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House of Representatives Passes Civil Rights Bill

Feb. 10, 1964 - The House of Representatives passed tonight the most far-reaching civil rights bill ever considered by the Congress. (Pictured below, Rep. Emanuel Celler [D-NY], who was floor manager of the bill, calls President Johnson with the news.) On a roll-call vote, ordered at 7:55 p.m., the bill passed by a margin of 290 to 130. The measure will be sent to the Senate next Monday. There it will receive a first reading at once but will not be debated before the end of the month.

The sweeping legislation would strengthen voting guarantees for Negroes in the South, ban discrimination in privately owned public accommodations as well as in publicly owned facilities, and prohibit discrimination by employers and by unions. It would empower the Attorney General to sue for desegregation of schools and would seek to bar discrimination in Federally assisted programs.

In the Senate, the measure faces strong opposition. The Senate’s Southerners, armed with the filibuster, will mount a far more formidable attack on the bill than could the Southern bloc in the House and its handful of Republican allies. In the House, debate is limited by agreement, ruling out a filibuster — extended talk for the purpose of killing a bill or forcing modification of it. The Senate has no limitation on discussion except by closure — a motion to close debate, requiring approval by two-thirds of the members present and voting.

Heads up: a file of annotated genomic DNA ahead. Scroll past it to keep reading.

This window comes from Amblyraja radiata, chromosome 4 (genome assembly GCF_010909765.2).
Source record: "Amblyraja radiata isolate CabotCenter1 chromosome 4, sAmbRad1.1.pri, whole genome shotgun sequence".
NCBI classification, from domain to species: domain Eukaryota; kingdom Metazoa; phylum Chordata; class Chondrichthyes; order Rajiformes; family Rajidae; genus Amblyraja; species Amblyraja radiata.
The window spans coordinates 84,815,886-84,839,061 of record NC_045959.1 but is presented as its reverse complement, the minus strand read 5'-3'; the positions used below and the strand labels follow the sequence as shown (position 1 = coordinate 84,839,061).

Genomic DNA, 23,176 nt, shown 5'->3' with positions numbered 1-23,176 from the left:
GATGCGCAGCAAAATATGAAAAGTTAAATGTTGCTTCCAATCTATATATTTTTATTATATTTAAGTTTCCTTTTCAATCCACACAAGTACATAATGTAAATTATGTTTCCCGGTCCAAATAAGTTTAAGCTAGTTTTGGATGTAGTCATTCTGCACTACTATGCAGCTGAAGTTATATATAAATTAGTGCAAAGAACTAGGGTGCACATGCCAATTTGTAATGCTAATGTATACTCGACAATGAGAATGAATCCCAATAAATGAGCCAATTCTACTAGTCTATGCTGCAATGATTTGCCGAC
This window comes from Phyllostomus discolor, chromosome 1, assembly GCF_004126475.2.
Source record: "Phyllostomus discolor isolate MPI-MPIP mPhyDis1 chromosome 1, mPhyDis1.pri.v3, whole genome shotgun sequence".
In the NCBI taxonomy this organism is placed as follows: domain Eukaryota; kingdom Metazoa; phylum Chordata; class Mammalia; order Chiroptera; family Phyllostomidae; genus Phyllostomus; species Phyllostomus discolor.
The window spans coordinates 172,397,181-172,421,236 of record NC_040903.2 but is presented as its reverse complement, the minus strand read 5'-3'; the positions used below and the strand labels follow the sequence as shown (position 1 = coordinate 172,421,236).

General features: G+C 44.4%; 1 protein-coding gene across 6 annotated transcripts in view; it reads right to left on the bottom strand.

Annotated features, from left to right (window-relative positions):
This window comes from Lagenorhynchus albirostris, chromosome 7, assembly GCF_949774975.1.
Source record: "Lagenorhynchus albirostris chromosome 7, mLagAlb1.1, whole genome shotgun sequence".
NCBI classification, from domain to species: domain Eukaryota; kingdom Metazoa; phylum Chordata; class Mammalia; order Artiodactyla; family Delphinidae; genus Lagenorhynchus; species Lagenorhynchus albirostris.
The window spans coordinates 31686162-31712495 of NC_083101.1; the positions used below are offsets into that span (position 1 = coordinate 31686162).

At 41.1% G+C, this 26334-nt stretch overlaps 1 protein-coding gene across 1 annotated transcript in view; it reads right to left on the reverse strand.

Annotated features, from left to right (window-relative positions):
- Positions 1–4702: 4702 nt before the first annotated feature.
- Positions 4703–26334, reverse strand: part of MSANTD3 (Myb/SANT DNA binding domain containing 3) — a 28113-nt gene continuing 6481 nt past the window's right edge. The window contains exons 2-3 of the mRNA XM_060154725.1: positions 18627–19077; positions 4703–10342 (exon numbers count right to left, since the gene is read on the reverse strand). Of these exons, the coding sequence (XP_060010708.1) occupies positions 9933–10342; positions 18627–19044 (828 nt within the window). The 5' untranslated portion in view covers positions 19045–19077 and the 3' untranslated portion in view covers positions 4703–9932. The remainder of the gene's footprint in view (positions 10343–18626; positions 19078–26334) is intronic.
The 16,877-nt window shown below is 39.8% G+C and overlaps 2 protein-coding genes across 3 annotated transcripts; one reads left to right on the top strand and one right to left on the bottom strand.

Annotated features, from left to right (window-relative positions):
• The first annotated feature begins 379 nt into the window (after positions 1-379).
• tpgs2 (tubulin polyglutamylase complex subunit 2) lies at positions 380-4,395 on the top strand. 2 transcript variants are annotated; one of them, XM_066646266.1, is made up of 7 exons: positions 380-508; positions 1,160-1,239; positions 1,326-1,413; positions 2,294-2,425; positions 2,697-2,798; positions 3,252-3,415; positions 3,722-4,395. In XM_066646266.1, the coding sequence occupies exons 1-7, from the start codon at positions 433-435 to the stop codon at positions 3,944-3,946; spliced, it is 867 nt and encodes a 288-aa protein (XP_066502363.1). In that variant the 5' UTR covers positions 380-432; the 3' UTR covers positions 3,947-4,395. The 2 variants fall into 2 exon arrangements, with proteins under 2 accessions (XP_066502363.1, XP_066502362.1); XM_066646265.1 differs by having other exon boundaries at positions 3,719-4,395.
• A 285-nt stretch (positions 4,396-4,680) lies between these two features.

From the moment the House debate started nine days ago, the issue in that chamber was never in doubt. The coalition of Northern Democrats and Republicans that supported it outnumbered the opponents of the bill by about 2½ to 1. Voting for the bill were 152 Democrats and 138 Republicans. Voting against it were 96 Democrats and 34 Republicans.

President Johnson hailed House passage of the measure tonight. He said it marked a “historic step forward for the cause of human dignity in America.” “Now the task is for the Senate,” he said in a statement. “I hope the same spirit of nonpartisanship will prevail there to assure passage of this bill, guaranteeing the fundamental rights of all Americans.”

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